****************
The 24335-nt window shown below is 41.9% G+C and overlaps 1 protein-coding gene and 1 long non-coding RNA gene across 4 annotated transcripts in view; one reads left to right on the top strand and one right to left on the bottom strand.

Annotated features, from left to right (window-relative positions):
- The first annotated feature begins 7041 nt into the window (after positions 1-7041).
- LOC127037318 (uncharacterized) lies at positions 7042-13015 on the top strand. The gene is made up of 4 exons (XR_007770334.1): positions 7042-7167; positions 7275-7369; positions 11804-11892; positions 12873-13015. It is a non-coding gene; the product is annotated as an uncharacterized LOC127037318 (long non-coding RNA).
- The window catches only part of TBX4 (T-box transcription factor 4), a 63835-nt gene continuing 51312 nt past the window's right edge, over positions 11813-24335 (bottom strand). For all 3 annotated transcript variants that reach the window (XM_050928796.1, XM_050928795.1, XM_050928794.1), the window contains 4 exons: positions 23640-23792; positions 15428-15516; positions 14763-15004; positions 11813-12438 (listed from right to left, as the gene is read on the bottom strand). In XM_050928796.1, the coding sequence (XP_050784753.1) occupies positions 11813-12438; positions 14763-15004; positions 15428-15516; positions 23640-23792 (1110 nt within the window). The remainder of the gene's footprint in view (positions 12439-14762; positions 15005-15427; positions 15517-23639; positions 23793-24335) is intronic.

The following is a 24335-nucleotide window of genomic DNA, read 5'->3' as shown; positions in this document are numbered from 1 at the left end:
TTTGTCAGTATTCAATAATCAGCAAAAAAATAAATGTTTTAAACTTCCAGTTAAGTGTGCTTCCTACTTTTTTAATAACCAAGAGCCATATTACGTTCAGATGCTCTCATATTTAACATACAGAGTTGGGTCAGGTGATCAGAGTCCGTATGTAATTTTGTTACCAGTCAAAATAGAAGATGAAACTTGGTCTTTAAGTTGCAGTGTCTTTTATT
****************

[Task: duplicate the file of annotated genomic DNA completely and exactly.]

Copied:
The 24335-nt window shown below is 41.9% G+C and overlaps 1 protein-coding gene and 1 long non-coding RNA gene across 4 annotated transcripts in view; one reads left to right on the top strand and one right to left on the bottom strand.

Annotated features, from left to right (window-relative positions):
- The first annotated feature begins 7041 nt into the window (after positions 1-7041).
- LOC127037318 (uncharacterized) lies at positions 7042-13015 on the top strand. The gene is made up of 4 exons (XR_007770334.1): positions 7042-7167; positions 7275-7369; positions 11804-11892; positions 12873-13015. It is a non-coding gene; the product is annotated as an uncharacterized LOC127037318 (long non-coding RNA).
- The window catches only part of TBX4 (T-box transcription factor 4), a 63835-nt gene continuing 51312 nt past the window's right edge, over positions 11813-24335 (bottom strand). For all 3 annotated transcript variants that reach the window (XM_050928796.1, XM_050928795.1, XM_050928794.1), the window contains 4 exons: positions 23640-23792; positions 15428-15516; positions 14763-15004; positions 11813-12438 (listed from right to left, as the gene is read on the bottom strand). In XM_050928796.1, the coding sequence (XP_050784753.1) occupies positions 11813-12438; positions 14763-15004; positions 15428-15516; positions 23640-23792 (1110 nt within the window). The remainder of the gene's footprint in view (positions 12439-14762; positions 15005-15427; positions 15517-23639; positions 23793-24335) is intronic.

The following is a 24335-nucleotide window of genomic DNA, read 5'->3' as shown; positions in this document are numbered from 1 at the left end:
TTTGTCAGTATTCAATAATCAGCAAAAAAATAAATGTTTTAAACTTCCAGTTAAGTGTGCTTCCTACTTTTTTAATAACCAAGAGCCATATTACGTTCAGATGCTCTCATATTTAACATACAGAGTTGGGTCAGGTGATCAGAGTCCGTATGTAATTTTGTTACCAGTCAAAATAGAAGATGAAACTTGGTCTTTAAGTTGCAGTGTCTTTTATT